By Rick Fromm
By Rick Fromm

     Nothing ever stays the same.

If I’ve learned anything during my 66 years in the physical world, it’s definitely the fact that, no matter how much you don’t want them to, things are going to change. And when I say things, I mean just about everything. So if you haven’t accepted that “truism,” it’s time you wake up and smell the transition.

Even the wonderful community of Decorah is not exempt from change. Just last week, in a stunning announcement, the J.C. Penney Company announced its Decorah facility will be closing its doors by the end of June. Folks around here are understandably upset.

After all, Penney’s has been operating in Decorah for 95 years, and if the numbers don’t lie, it has been an extremely lucrative investment for the nationally known retailer. So why the decision by Penney moguls to shut the doors and turn off the lights? That’s a good question with no easy answer.

Some “experts” have speculated the devastating decision was made because local shoppers have turned to the Internet to solve their clothing/shoe/and various other needs, but that simply isn’t true.

While there’s no question on-line shopping has taken away from the bottom line of countless retailers, the Decorah J.C. Penney store has enjoyed consistent, profit-making support from Decorah, Winneshiek County and area residents. In other words, local customers have spent many of their hard-earned dollars at Penney’s, so trying to place the blame for the company’s decision to lock the doors because residents around these parts just don’t support it financially is just plain wrong. Period.

By all accounts, Decorah area shoppers have spent beaucoup bucks at Penney’s. To a person, everyone I’ve talked to since the announcement has said they shop at Penney’s a lot, and for that reason they can’t understand why it’s closing. Why indeed?

According to the official word from the Decorah Area Chamber of Commerce, the decision was based on a shift in the company’s philosophy.

“The store here has been successful and met a lot of corporate standards and received corporate sales awards,” said Chamber Director Kristina Wiltgen. “I think we’re seeing that this store does not fit the J.C Penney mold. They aren’t able to expand here. They can’t bring in jewelry, Sephora (beauty products) or appliances. They’re just simplifying some of their footprint and dropping what doesn’t fit the mall anchor (scenario).”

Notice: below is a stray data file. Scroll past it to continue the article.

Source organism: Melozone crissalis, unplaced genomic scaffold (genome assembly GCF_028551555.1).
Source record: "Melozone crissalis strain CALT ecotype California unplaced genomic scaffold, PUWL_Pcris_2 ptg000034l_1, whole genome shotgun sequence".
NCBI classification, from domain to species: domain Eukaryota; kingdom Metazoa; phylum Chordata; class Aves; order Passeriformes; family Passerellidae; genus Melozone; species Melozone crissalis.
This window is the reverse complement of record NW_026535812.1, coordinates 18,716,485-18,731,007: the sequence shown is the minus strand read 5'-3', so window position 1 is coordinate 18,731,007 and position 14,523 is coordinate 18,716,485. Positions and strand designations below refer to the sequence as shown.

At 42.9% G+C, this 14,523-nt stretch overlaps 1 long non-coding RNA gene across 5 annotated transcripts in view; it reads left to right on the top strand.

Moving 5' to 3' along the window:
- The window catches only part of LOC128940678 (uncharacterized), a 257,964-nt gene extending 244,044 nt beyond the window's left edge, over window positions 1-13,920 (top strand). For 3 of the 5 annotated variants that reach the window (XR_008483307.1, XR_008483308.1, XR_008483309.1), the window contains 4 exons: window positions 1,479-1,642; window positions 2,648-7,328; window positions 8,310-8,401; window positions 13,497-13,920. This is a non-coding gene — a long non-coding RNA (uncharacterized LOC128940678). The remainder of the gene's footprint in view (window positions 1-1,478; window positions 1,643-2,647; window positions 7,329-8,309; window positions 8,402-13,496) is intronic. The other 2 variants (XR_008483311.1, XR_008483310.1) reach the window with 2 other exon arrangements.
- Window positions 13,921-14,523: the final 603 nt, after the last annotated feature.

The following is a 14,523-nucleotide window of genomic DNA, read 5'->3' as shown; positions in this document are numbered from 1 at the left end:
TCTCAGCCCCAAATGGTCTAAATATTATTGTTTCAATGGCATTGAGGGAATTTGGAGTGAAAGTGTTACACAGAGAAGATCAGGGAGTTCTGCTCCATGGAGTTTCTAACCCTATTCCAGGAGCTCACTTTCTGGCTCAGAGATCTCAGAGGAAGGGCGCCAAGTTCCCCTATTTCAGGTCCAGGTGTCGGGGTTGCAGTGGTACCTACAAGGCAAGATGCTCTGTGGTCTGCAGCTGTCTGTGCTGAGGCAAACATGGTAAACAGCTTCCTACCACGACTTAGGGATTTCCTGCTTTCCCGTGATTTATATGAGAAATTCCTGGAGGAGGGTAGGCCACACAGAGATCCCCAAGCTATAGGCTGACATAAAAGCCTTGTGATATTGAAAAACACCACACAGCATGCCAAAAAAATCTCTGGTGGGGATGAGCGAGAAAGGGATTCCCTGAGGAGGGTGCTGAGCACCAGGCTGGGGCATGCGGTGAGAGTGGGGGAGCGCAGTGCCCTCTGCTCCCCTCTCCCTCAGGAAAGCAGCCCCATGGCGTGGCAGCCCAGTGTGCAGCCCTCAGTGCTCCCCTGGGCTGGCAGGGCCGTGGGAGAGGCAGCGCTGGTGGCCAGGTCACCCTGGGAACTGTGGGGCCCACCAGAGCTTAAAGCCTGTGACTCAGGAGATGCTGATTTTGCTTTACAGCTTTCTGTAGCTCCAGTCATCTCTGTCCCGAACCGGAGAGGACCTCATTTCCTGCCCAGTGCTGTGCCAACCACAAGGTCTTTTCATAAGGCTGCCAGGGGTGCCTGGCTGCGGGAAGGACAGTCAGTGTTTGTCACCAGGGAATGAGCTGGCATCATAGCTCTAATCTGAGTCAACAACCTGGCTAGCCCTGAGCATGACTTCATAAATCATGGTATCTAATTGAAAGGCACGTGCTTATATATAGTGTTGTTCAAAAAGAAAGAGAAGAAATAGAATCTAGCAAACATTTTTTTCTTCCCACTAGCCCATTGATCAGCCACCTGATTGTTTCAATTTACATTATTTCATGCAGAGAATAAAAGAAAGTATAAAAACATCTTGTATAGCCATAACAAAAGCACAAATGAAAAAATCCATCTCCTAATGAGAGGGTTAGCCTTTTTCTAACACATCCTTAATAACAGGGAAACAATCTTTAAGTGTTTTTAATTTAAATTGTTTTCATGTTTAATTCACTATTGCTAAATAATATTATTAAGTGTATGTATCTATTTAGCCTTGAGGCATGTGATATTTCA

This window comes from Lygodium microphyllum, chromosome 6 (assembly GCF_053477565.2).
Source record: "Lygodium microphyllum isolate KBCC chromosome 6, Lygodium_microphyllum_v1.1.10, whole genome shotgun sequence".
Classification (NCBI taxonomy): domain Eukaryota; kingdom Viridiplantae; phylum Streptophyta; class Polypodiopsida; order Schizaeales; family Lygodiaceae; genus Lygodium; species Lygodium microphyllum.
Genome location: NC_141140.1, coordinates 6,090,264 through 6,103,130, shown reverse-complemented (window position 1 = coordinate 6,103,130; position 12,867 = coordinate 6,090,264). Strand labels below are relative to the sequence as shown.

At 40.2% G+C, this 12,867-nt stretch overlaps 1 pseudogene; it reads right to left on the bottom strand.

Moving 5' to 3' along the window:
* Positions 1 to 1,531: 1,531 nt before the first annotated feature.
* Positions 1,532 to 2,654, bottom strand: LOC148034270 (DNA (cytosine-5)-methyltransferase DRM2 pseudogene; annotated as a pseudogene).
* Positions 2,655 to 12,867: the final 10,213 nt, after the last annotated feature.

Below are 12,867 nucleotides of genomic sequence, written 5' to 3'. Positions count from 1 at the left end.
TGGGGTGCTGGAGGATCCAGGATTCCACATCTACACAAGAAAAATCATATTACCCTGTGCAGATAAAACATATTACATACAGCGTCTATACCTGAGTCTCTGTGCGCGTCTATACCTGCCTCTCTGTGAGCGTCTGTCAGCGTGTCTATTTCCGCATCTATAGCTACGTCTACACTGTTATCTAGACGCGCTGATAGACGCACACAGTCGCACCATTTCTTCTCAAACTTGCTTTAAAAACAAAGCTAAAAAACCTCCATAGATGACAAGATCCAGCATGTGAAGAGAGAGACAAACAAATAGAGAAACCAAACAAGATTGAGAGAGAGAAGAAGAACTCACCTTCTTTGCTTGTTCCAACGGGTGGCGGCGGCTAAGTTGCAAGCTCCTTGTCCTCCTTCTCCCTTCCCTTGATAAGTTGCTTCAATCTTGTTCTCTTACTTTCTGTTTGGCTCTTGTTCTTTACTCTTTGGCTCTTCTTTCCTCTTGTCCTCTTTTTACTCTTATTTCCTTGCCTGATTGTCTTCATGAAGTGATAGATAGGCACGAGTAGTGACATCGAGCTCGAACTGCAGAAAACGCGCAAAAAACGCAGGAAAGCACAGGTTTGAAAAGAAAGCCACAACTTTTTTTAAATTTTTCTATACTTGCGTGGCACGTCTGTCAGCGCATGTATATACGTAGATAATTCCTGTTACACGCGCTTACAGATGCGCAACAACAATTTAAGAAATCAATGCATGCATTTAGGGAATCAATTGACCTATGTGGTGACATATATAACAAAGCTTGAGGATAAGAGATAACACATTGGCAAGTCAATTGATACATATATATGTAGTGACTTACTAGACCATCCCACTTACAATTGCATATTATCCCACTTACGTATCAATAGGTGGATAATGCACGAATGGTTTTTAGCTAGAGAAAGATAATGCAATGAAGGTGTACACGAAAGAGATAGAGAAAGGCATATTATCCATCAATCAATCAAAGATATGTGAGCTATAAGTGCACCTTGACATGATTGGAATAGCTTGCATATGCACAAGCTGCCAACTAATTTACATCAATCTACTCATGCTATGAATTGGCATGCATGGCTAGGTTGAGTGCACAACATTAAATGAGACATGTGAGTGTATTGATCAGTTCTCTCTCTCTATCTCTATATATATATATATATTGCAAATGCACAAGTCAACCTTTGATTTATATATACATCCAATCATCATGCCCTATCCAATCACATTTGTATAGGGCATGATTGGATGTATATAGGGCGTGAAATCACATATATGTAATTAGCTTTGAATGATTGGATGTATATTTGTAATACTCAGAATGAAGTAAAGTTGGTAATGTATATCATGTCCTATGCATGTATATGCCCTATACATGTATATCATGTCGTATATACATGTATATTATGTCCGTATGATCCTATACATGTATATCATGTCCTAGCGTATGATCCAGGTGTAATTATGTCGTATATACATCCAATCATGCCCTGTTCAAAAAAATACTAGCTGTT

Say what? Sounds like corporate mumbo jumbo to me. The store is making money, and has for nearly 100 years. But because it’s a bit different and smaller than most of the other J.C. Penneys, the company is using that as an excuse to shut it down. Doesn’t sound like a well-thought-out business decision to me (It’s not broke so why try to fix it?). However, I’m just a small-town newspaper editor and not a CEO of a nationally known and respected retail chain. So what do I know?

Regardless of the reasons – or non-reasons – the decision was made and one thing remains certain: The loss of J.C. Penney’s will have a profoundly negative impact on downtown Decorah. It may not be a mortal blow to the Decorah retail community, but it will certainly have repercussions. Ironically, this controversial move by corporate will drive more and more small-town shoppers to the Internet. What other choice do they have?

While we’re on the subject, it’s readily apparent downtown Decorah is going through a rough time of late. Numerous empty storefronts are ugly testaments that the folks at Amazon and big-box retailers are ultimately winning the fight for the consumer dollar.

Can this trend be reversed? Perhaps, but it will take a concentrated effort from the remaining downtown stores to organize and promote via consistent advertising in local media and, hopefully, make it appealing for local shoppers to come to Decorah and support the businesses therein. Without a unified, focused, effort to do just that, the downtown retail community might be in harm’s way. In fact, it already is.

I remember writing numerous columns a decade or three ago bemoaning the fact that a new Walmart super store located on the edge of town would have a detrimental effect on downtown Decorah businesses – especially the ones that sell the same type items as Walmart. Yes the revenue from the one-cent local option sales tax is a good thing, but it comes at a price. What was it they told us? Oh yeah, “Competition will be good for everyone.”

No one likes a person who puffs out their chest and says, “I told you so” … but the facts don’t lie.

And, unfortunately, it’s a good assumption the closing of J.C. Penney’s won’t be the last bad news for downtown Decorah. Remember, nothing stays the same.